The Folk Theorem with Imperfect Public Information
AbstractThe authors study repeated games in which players observe a public outcome that imperfectly signals the actions played. They provide conditions guaranteeing that any feasible, individually rational payoff vector of the stage game can arise as a perfect equilibrium of the repeated game with sufficiently little discounting. The central condition requires that there exist action profiles with the property that, for any two players, no two deviations--one by either player--give rise to the same probability distribution over public outcomes. The results apply to principal-agent, partnership, oligopoly, and mechanism-design models, and to one-shot games with transferable utilities. Copyright 1994 by The Econometric Society.
Download InfoIf you experience problems downloading a file, check if you have the proper application to view it first. In case of further problems read the IDEAS help page. Note that these files are not on the IDEAS site. Please be patient as the files may be large.
Bibliographic InfoPaper provided by David K. Levine in its series Levine's Working Paper Archive with number 2058.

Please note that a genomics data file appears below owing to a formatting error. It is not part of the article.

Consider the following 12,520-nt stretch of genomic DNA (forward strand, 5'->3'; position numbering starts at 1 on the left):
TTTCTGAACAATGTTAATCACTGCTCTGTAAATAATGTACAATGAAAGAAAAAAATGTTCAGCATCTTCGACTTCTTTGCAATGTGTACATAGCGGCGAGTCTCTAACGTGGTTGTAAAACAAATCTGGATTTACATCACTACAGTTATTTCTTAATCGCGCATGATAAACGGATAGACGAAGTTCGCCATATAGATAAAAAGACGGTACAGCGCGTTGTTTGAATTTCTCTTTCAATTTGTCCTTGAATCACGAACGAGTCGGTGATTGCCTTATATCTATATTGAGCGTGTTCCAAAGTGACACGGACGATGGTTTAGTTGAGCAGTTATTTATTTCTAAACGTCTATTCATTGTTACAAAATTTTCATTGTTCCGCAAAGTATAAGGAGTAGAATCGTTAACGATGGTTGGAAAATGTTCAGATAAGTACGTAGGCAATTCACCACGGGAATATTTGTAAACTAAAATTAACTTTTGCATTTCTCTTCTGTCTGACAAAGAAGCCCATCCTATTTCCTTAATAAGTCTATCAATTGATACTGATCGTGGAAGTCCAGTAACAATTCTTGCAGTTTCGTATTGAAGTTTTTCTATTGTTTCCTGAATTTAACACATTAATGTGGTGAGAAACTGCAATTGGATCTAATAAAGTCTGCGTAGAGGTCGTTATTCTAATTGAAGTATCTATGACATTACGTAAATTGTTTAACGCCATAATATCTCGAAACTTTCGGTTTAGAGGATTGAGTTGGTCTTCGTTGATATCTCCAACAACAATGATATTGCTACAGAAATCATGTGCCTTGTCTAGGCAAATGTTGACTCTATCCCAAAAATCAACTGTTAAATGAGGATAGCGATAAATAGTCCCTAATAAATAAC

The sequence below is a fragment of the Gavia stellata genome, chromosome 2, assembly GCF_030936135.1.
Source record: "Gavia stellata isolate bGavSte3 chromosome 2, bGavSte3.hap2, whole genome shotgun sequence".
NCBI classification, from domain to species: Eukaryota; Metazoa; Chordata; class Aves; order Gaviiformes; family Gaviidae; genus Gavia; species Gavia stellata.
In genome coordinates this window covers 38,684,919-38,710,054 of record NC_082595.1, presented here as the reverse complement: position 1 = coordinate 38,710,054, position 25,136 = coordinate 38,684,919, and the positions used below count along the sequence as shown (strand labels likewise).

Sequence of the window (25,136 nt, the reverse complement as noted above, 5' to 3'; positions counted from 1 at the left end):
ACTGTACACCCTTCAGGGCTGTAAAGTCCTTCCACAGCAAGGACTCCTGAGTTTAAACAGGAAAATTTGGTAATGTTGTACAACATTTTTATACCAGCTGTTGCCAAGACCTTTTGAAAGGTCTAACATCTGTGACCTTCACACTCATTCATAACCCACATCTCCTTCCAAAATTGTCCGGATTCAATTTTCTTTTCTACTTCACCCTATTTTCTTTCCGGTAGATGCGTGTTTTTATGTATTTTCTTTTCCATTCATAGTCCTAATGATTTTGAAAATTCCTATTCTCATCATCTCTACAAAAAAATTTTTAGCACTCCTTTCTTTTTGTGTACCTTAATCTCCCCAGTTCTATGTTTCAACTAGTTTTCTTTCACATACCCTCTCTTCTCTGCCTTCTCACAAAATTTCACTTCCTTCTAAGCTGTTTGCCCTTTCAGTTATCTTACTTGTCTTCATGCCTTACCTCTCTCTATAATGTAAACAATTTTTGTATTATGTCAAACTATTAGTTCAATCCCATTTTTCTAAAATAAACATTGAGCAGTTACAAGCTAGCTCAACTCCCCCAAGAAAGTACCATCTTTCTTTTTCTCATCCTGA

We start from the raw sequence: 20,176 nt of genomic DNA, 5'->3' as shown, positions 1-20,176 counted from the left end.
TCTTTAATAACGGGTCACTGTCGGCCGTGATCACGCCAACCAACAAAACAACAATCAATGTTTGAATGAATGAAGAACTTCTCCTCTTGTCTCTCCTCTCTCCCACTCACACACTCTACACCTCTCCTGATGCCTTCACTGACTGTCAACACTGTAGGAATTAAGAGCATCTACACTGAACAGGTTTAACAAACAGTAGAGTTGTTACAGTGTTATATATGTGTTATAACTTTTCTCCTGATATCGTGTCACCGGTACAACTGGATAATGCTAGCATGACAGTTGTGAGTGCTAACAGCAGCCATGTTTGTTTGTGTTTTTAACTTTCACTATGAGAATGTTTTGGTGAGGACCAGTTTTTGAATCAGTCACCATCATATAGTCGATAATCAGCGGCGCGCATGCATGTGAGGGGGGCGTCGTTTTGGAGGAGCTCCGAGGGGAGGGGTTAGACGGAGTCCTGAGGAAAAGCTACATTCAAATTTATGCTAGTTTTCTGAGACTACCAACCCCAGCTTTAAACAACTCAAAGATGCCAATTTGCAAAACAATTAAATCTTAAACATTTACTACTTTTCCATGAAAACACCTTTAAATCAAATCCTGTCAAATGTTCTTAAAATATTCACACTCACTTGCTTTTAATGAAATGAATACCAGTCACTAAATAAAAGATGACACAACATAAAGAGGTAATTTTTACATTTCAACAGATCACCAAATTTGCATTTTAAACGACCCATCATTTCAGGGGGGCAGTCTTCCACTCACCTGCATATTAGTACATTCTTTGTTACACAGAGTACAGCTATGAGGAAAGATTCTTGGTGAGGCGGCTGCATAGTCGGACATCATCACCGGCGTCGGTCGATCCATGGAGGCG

Date of creation: 01 Jan 1994
Date of revision:
Contact details of provider:
Web page: http://www.dklevine.com/
Other versions of this item:
- Fudenberg, Drew & Levine, David I & Maskin, Eric, 1994. "The Folk Theorem with Imperfect Public Information," Econometrica, Econometric Society, vol. 62(5), pages 997-1039, September.
- Fudenberg, D. & Levine, D.K. & Maskin, E., 1989. "The Folk Theorem With Inperfect Public Information," Working papers 523, Massachusetts Institute of Technology (MIT), Department of Economics.
- Drew Fudenberg & David K. Levine & Eric Maskin, 1994. "The Folk Theorem with Imperfect Public Information," Levine's Working Paper Archive 394, David K. Levine.
You can help add them by filling out this form.
CitEc Project, subscribe to its RSS feed for this item.
This item has more than 25 citations. To prevent cluttering this page, these citations are listed on a separate page. reading lists or Wikipedia pages:
For technical questions regarding this item, or to correct its authors, title, abstract, bibliographic or download information, contact: (David K. Levine).
If references are entirely missing, you can add them using this form.